The whole structure is made of old corrugated cardboard boxes and a few other fasteners from sustainable and recycled sources. It's low-impact stuff. The non-eco-neutral parts are the electrical bits, but these all stay discrete and complete enough that you can reuse them for other projects when you get tired of this.
One of the main purposes of this is to show how good corrugated cardboard is as a material - it excels as a free prototyping material (can often use instead of foam-core), can be easily sawn or cut with knives or sanded and is light and easy to handle, but is also strong enough to make certain kinds of finished product from. It isn't toxic and doesn't make dust when you cut it, so it doesn't need a workshop either. It lends a guilt-free disposability to a product, since it is intrinsically so easy to recycle (biodegradable even, if it never gets to the recycling centre), and by rescuing it from an early demise you've already extended it's lifespan considerably. It's free if you know where to look. Seriously, a lamp like this is what packing boxes dream of being made into.
The vast majority of this lamp is paper-based, and paper is easily recycled and biodegradable. The board has already been recycled at least once. It's not a half-hour project to construct this lamp, but then, that's usually the way with re-use. Instead of the embodied energy going into running a giant machine to make an injection-moulded product in a factory thousands of miles away, and flying it here, the embodied energy come from your muscles and your brain, and is gradually injected into the product over the course of a few evenings of attention.
This project was something I did initially in a rudimentary way many years ago, and then have recently been developing further - spurred on by the promise of easy fabrication services (a la Ponoko http://www.ponoko.com). Because I've got the materials to detail the design process, I'll do that too and show how I arrived at the design using a few sketches and whathaveyou. If you just want the cold, hard facts, and none of my sparkling insight and shady drawings (I never was very good at the sketches), jump straight to the how-to on step 5.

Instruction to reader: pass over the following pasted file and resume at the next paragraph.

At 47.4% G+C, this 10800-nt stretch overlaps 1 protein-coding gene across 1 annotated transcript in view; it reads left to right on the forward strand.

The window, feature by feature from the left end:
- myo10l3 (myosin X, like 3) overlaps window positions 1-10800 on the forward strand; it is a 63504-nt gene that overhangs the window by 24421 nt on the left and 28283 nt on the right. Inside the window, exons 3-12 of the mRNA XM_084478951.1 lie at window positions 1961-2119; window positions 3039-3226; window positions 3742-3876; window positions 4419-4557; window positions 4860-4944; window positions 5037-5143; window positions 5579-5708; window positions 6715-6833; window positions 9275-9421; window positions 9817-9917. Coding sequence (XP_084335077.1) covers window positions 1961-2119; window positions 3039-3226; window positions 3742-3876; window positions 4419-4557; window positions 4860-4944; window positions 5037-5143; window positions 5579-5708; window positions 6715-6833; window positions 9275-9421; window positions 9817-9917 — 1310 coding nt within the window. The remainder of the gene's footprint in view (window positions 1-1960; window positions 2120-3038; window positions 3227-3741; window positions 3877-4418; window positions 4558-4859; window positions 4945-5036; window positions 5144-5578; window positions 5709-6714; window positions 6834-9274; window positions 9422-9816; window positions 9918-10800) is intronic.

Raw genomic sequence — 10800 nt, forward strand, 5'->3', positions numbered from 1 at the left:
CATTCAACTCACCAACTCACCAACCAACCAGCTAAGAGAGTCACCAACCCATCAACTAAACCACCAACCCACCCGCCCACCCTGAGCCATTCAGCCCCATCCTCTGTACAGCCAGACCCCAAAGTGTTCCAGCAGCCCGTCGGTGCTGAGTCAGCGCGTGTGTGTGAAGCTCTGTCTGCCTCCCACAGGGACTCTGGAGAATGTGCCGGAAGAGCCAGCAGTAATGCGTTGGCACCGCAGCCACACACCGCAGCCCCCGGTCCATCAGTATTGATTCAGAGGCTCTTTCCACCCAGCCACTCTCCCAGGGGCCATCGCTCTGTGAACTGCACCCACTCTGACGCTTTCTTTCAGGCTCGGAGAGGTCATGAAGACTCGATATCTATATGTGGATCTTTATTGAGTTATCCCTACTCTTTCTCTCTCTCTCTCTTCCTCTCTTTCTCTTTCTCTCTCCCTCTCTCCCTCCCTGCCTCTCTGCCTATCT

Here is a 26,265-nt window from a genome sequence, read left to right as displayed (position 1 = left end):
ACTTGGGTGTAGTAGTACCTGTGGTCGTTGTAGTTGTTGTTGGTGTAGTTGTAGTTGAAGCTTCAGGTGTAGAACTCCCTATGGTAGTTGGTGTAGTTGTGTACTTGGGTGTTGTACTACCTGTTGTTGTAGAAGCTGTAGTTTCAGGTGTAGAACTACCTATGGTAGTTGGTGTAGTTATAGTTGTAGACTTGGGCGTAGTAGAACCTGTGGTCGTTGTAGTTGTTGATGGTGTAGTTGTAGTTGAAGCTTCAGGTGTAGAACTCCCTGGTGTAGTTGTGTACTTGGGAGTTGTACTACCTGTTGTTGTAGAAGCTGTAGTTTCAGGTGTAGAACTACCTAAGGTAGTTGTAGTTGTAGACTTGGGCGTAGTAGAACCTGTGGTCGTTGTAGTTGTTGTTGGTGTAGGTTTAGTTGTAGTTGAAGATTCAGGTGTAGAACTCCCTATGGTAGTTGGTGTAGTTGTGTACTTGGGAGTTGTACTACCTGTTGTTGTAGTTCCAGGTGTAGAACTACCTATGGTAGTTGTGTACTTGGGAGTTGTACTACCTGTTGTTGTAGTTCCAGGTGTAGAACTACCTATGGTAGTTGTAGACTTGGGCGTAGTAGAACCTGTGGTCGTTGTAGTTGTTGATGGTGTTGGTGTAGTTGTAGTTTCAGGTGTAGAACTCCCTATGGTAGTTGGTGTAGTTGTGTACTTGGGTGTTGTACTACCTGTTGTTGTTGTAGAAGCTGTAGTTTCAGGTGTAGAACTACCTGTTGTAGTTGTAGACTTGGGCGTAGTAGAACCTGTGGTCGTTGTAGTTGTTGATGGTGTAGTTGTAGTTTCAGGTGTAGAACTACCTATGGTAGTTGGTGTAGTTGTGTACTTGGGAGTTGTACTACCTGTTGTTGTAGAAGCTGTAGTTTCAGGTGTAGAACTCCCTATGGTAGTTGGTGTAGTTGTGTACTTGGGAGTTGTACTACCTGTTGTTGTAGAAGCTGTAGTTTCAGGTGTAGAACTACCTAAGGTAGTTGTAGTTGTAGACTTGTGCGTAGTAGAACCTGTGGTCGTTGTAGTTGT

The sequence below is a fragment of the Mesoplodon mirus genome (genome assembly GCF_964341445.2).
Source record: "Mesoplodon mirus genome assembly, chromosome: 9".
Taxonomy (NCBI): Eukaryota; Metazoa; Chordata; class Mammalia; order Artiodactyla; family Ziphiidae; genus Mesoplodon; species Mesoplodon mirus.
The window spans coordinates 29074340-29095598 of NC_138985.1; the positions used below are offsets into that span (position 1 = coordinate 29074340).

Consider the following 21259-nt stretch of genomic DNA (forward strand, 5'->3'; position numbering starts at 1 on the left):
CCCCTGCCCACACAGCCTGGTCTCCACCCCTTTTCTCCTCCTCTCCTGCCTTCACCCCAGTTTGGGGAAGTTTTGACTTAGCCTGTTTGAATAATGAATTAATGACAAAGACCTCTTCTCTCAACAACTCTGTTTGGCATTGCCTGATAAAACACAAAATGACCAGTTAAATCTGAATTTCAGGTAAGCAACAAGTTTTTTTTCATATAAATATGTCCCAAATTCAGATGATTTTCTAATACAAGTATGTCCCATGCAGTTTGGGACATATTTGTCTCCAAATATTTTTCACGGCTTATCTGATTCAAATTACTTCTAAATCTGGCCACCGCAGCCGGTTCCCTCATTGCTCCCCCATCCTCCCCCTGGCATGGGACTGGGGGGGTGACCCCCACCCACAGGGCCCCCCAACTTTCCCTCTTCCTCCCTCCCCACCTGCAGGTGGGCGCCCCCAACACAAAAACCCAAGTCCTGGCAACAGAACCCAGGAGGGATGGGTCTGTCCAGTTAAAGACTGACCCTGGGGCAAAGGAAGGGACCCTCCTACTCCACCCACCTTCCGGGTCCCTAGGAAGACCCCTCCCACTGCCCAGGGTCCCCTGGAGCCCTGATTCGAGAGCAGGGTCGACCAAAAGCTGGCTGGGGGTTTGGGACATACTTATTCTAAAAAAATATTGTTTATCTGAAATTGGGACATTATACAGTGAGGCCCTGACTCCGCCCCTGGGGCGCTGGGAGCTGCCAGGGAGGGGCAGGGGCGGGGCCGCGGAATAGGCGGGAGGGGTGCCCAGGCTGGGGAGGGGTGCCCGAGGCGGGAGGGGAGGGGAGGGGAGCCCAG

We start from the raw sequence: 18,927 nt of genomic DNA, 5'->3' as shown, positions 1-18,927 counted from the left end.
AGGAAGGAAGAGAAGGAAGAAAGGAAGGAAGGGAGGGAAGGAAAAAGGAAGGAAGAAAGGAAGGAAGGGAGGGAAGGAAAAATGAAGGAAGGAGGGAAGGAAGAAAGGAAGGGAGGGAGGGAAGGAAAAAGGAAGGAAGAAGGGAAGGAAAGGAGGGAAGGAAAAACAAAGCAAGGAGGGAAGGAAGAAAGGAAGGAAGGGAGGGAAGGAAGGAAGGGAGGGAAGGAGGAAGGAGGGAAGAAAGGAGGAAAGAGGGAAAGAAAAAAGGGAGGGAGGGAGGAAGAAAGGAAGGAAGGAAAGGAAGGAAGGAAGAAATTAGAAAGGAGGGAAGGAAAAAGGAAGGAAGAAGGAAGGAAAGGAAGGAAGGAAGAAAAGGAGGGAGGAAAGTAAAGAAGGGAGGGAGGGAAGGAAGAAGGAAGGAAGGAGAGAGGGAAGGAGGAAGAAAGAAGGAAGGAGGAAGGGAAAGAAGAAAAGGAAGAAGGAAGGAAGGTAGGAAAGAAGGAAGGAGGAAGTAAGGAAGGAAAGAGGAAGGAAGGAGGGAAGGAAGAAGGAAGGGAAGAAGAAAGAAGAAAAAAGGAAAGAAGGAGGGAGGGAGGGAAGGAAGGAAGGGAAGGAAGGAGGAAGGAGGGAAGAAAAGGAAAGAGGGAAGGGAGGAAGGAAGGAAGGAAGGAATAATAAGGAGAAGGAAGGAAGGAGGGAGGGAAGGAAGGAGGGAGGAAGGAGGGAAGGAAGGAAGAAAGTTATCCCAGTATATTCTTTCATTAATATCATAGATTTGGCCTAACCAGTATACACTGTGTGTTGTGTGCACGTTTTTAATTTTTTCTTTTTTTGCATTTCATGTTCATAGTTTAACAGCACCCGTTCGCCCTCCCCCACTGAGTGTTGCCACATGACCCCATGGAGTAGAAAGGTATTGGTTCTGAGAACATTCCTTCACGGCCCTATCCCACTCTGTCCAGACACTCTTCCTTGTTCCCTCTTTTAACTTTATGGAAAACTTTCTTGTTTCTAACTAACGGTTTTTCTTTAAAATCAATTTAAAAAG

Step 1: The Brief
This led to a number of conclusions pretty quickly:
1. The lamp needs to be adaptable - because it must be able to light a room enough for relaxing, for entertaining, and also to be bright enough to be usable when you actually need to be able to see things.
2. The lamp must be cheap - simply put, students don't have a lot of money.
3. The lamp must be reasonably neutral in style - Student's rooms aren't designed from scratch by interior designers, and while some might be contrived (you know the usual, mirrorballs, pink fluff and walls full of photographs), most are generic, and the lamp can't be so stylised that it'll look odd.
I've attached a few sketches that I did of what are, essentially, characterised angle-poise-type lamps. These met the brief of being adaptable - and then some, and I loved the idea. I admit I have a number of pet "things" I like to see in products, in things. One of them is the idea of a mechanical creature - a development perhaps of having a skeleton displayed (which was a staple of tv scientists laboratories when I was younger) - and these first sketches tapped into that theme nicely. I was reminded gently by my lecturer that one must be careful not to be "cheesy", and that is an extremely valid point. These kinds of design broke rule 3 by their nature.
The second sketch shows a rough working-out drawing for a modular system based on a number of lit cubes with connectors on all sides. The theory being that apart from one which would be connected to a transformer, these could just be fairly simply thrown together, and where they touched, they lit, and so light could be controlled very easily by just adding more cubes, and it could be removed by taking cubes away. Direction of light could be changed by turning the cubes, or by stacking them high, and intensity by making rows rather than clusters.
A third idea (not shown) had the lamps on a wire track system just like a lot of low-voltage lighting, but the lamp units themselves were motorised and could drive along the wires like railway tracks, and so light could be very easily moved to certain areas, and pointed certain directions, and furthermore they would be, by default, autonomous, and would drive about as and when they please. The complexity and cost of this idea was prohibitive, but I admit I still love it in concept.
The last sketch shows a petalled, nesting kind of shade.